Anon writes about his experience interviewing for the Guardian: “The chairs were the kind which situate your arse well below your knees, so I spent the twenty-minute wait hoping I’d be able to get out of it without ending up as a Buzzeed GIF.”
Jeff is an economist in Washington, D.C. After a six month job search, he’s got some advice for finding a new job. He is very smart, and his advice is very smart.
To start, he writes, do anything:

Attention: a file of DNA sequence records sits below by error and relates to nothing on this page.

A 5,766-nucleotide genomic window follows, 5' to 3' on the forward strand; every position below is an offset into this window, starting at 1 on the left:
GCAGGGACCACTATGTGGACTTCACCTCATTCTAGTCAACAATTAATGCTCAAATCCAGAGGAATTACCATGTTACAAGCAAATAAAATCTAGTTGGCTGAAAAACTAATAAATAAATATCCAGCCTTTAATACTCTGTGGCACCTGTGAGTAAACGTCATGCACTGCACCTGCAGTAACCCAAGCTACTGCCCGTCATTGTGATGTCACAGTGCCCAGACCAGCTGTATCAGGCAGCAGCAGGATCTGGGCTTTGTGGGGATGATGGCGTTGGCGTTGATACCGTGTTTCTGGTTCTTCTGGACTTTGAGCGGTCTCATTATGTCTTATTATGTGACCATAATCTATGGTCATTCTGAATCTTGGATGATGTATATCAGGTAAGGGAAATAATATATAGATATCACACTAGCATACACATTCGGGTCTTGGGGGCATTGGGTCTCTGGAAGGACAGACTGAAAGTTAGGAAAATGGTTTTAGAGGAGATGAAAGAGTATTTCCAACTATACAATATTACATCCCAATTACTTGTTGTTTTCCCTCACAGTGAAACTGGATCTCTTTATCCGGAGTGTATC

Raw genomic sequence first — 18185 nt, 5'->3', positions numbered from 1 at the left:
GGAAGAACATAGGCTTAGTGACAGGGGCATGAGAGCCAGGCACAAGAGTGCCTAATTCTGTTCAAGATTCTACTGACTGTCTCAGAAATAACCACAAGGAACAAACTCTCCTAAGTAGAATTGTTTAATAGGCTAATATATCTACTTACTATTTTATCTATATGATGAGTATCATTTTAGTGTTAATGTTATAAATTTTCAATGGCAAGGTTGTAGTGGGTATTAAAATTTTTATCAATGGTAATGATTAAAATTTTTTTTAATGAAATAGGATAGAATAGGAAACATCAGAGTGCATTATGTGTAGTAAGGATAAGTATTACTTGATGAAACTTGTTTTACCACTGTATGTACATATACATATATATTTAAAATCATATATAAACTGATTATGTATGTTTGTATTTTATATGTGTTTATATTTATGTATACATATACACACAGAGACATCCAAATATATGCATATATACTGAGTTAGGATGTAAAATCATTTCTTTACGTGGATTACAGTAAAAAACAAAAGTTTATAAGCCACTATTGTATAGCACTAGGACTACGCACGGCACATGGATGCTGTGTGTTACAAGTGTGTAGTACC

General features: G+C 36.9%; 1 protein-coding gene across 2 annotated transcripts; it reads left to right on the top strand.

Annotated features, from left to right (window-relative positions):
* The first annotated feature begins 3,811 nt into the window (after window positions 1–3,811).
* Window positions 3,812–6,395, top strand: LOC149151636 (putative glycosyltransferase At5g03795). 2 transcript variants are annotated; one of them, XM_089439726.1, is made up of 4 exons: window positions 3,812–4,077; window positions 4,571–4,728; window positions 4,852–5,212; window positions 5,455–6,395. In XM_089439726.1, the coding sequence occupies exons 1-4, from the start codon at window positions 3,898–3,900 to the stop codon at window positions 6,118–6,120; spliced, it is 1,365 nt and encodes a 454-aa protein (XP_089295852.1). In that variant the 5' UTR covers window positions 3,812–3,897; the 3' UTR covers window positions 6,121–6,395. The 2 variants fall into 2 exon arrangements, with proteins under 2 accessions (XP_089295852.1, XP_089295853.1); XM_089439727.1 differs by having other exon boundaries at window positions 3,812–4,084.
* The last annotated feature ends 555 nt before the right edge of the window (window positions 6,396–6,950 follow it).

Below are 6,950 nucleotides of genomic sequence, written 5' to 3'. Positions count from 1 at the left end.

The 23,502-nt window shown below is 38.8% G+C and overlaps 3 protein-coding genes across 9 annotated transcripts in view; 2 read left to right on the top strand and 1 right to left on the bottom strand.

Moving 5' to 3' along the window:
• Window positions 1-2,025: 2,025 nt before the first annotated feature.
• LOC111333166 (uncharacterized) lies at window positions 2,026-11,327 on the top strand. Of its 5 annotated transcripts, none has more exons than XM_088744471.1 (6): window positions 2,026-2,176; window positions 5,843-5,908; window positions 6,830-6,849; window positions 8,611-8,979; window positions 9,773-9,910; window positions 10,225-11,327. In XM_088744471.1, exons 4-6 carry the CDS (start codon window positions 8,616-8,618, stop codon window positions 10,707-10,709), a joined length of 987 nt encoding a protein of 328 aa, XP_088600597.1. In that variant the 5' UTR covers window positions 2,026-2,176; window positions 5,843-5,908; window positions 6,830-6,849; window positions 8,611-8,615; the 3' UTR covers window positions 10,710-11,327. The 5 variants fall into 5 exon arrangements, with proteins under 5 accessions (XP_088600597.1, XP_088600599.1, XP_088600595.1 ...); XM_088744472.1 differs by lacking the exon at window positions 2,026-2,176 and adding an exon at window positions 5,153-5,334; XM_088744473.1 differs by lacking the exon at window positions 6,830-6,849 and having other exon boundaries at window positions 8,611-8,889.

1. Get something current on your resume. Now. No one will talk you if your plate is empty. Employers think you are a pariah if there is a blank space for your current position. When I returned to Washington, D.C., in March 2013, I already had a gap in my resume. I almost never got to explain this gap until I got something to fill it (with a part-time opportunity in my field that started in July). After that, responses to my resume were more enthusiastic and my interviews were more successful. Even if you are waiting tables or waiting out a big life event, volunteer or consult part-time in your field (or on the edges of it). You will be more desirable if you seem already desirable.